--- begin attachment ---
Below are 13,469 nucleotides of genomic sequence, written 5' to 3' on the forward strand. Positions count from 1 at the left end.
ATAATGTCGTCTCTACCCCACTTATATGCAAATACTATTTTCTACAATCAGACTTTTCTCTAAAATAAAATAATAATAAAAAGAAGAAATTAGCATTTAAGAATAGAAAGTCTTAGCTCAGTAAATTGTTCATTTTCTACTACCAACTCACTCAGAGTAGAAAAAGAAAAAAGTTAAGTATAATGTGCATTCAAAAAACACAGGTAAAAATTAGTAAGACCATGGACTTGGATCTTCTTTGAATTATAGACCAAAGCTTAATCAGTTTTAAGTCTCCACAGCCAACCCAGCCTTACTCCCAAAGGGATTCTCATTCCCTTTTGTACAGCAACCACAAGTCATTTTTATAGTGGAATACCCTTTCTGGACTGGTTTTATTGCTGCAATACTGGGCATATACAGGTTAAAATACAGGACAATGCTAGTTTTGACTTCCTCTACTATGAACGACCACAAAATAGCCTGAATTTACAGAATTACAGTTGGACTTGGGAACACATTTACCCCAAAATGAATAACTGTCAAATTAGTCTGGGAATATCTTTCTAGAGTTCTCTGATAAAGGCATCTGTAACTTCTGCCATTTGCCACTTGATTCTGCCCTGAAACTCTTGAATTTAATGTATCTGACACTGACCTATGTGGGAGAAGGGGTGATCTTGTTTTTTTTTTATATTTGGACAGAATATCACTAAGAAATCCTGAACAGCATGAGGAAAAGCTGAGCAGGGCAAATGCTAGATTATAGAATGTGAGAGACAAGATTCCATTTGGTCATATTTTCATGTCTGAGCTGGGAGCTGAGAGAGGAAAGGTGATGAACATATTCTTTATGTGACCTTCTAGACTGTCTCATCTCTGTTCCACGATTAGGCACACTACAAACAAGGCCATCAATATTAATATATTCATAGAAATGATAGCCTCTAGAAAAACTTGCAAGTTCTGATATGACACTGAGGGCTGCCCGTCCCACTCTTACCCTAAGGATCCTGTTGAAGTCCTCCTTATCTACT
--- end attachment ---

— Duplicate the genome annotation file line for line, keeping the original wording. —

Below are 13,469 nucleotides of genomic sequence, written 5' to 3' on the forward strand. Positions count from 1 at the left end.
ATAATGTCGTCTCTACCCCACTTATATGCAAATACTATTTTCTACAATCAGACTTTTCTCTAAAATAAAATAATAATAAAAAGAAGAAATTAGCATTTAAGAATAGAAAGTCTTAGCTCAGTAAATTGTTCATTTTCTACTACCAACTCACTCAGAGTAGAAAAAGAAAAAAGTTAAGTATAATGTGCATTCAAAAAACACAGGTAAAAATTAGTAAGACCATGGACTTGGATCTTCTTTGAATTATAGACCAAAGCTTAATCAGTTTTAAGTCTCCACAGCCAACCCAGCCTTACTCCCAAAGGGATTCTCATTCCCTTTTGTACAGCAACCACAAGTCATTTTTATAGTGGAATACCCTTTCTGGACTGGTTTTATTGCTGCAATACTGGGCATATACAGGTTAAAATACAGGACAATGCTAGTTTTGACTTCCTCTACTATGAACGACCACAAAATAGCCTGAATTTACAGAATTACAGTTGGACTTGGGAACACATTTACCCCAAAATGAATAACTGTCAAATTAGTCTGGGAATATCTTTCTAGAGTTCTCTGATAAAGGCATCTGTAACTTCTGCCATTTGCCACTTGATTCTGCCCTGAAACTCTTGAATTTAATGTATCTGACACTGACCTATGTGGGAGAAGGGGTGATCTTGTTTTTTTTTTATATTTGGACAGAATATCACTAAGAAATCCTGAACAGCATGAGGAAAAGCTGAGCAGGGCAAATGCTAGATTATAGAATGTGAGAGACAAGATTCCATTTGGTCATATTTTCATGTCTGAGCTGGGAGCTGAGAGAGGAAAGGTGATGAACATATTCTTTATGTGACCTTCTAGACTGTCTCATCTCTGTTCCACGATTAGGCACACTACAAACAAGGCCATCAATATTAATATATTCATAGAAATGATAGCCTCTAGAAAAACTTGCAAGTTCTGATATGACACTGAGGGCTGCCCGTCCCACTCTTACCCTAAGGATCCTGTTGAAGTCCTCCTTATCTACT